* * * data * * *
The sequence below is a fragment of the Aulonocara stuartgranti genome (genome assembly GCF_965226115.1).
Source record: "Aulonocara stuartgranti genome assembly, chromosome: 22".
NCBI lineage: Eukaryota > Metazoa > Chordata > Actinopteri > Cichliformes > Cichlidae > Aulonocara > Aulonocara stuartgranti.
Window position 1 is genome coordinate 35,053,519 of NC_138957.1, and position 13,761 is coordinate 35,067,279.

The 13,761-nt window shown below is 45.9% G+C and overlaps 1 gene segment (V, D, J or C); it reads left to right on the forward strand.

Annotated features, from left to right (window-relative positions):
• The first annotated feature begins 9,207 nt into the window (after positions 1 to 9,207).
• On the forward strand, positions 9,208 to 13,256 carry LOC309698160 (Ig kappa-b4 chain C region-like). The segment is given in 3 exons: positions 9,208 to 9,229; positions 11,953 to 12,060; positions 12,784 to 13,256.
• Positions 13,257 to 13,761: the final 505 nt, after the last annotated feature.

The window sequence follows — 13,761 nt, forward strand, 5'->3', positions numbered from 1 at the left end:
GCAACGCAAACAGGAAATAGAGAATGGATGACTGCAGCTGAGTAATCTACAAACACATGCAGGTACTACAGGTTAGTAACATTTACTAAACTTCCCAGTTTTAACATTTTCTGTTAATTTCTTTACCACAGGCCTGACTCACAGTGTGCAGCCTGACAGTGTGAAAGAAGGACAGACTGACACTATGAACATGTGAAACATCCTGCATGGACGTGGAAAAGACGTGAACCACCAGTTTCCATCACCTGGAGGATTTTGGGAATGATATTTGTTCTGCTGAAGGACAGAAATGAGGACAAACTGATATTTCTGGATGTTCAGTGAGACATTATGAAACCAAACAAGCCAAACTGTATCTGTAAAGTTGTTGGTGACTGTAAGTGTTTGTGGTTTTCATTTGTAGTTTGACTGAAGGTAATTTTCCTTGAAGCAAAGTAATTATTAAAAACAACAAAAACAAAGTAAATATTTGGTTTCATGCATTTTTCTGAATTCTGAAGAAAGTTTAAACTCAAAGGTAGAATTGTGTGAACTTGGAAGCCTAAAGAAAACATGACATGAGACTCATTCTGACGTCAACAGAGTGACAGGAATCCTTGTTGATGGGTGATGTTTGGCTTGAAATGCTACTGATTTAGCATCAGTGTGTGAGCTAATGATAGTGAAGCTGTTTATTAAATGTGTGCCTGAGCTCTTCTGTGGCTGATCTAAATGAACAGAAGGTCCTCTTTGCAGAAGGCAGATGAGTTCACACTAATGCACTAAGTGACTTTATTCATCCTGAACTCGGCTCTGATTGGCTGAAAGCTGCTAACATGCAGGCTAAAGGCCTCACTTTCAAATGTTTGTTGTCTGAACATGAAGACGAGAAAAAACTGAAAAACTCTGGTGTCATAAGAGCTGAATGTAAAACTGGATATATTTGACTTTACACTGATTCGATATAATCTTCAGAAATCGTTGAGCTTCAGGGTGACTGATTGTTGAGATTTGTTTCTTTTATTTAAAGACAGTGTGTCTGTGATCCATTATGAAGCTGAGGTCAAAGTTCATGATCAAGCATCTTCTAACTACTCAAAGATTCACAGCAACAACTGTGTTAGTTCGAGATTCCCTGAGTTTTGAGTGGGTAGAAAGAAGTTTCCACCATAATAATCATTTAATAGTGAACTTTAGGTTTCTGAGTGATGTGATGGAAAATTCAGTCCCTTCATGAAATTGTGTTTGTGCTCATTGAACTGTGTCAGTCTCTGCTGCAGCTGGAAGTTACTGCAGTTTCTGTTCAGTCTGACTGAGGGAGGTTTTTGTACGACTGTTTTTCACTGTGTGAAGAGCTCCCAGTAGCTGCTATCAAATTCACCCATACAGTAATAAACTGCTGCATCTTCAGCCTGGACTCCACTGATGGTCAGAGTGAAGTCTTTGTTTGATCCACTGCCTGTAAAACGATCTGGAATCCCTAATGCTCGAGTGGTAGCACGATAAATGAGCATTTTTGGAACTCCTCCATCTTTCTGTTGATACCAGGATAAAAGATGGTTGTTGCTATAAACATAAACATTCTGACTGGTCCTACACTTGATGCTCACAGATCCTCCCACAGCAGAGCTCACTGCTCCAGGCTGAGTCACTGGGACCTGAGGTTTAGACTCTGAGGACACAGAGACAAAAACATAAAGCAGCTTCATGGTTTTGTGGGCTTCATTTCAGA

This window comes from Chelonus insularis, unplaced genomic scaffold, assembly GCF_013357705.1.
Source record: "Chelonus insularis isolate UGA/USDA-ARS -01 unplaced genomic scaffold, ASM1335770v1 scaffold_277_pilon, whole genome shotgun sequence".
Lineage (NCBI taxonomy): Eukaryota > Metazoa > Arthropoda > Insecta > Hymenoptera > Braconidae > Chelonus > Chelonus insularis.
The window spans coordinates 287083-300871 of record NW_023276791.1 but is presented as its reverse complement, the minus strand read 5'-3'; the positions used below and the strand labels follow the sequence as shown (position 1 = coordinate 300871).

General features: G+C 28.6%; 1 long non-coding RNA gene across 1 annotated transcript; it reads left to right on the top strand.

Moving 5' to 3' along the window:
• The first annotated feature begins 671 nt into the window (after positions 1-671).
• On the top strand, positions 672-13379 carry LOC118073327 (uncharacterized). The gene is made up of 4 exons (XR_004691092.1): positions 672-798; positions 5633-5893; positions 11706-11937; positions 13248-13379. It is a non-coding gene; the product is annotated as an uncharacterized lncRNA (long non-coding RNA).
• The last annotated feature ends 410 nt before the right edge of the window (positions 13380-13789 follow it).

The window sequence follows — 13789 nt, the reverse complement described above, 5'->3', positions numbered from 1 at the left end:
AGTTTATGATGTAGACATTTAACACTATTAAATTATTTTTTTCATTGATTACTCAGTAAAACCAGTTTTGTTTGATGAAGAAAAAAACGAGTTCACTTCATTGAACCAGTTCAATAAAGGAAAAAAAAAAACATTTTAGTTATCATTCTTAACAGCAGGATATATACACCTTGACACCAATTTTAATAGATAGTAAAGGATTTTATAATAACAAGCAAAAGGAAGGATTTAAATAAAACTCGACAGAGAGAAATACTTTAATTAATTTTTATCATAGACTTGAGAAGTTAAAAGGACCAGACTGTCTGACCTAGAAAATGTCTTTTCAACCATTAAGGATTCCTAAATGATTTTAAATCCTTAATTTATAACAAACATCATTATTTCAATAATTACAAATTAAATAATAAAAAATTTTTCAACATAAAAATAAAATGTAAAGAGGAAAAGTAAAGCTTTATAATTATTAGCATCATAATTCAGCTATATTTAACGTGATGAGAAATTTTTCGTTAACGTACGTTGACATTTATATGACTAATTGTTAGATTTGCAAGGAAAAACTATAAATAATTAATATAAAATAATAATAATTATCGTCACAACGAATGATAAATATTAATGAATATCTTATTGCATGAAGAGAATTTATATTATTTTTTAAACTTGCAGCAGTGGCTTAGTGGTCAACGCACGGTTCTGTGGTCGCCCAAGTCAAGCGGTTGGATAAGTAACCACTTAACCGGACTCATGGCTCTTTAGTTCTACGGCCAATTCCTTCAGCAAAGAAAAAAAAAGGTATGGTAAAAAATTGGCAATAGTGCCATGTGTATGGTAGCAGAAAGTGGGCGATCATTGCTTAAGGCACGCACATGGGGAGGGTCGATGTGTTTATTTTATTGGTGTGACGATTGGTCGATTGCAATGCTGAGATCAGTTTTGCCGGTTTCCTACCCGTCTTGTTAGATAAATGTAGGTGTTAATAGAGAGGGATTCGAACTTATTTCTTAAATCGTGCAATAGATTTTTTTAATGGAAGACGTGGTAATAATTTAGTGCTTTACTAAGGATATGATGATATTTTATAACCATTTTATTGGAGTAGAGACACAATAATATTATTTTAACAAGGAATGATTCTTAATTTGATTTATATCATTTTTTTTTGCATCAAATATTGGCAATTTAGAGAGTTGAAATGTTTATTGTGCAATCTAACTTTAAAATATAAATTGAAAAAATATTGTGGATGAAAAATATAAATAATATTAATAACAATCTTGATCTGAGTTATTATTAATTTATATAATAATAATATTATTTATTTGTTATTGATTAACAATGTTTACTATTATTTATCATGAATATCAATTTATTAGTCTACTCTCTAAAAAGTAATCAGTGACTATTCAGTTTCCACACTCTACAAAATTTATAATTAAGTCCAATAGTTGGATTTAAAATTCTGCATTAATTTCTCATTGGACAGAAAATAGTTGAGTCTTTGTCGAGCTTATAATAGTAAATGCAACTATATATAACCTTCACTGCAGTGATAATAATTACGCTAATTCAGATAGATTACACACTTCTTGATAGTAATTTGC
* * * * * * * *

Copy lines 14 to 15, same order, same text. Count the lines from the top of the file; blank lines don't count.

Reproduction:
Lineage (NCBI taxonomy): Eukaryota > Metazoa > Arthropoda > Insecta > Hymenoptera > Braconidae > Chelonus > Chelonus insularis.
The window spans coordinates 287083-300871 of record NW_023276791.1 but is presented as its reverse complement, the minus strand read 5'-3'; the positions used below and the strand labels follow the sequence as shown (position 1 = coordinate 300871).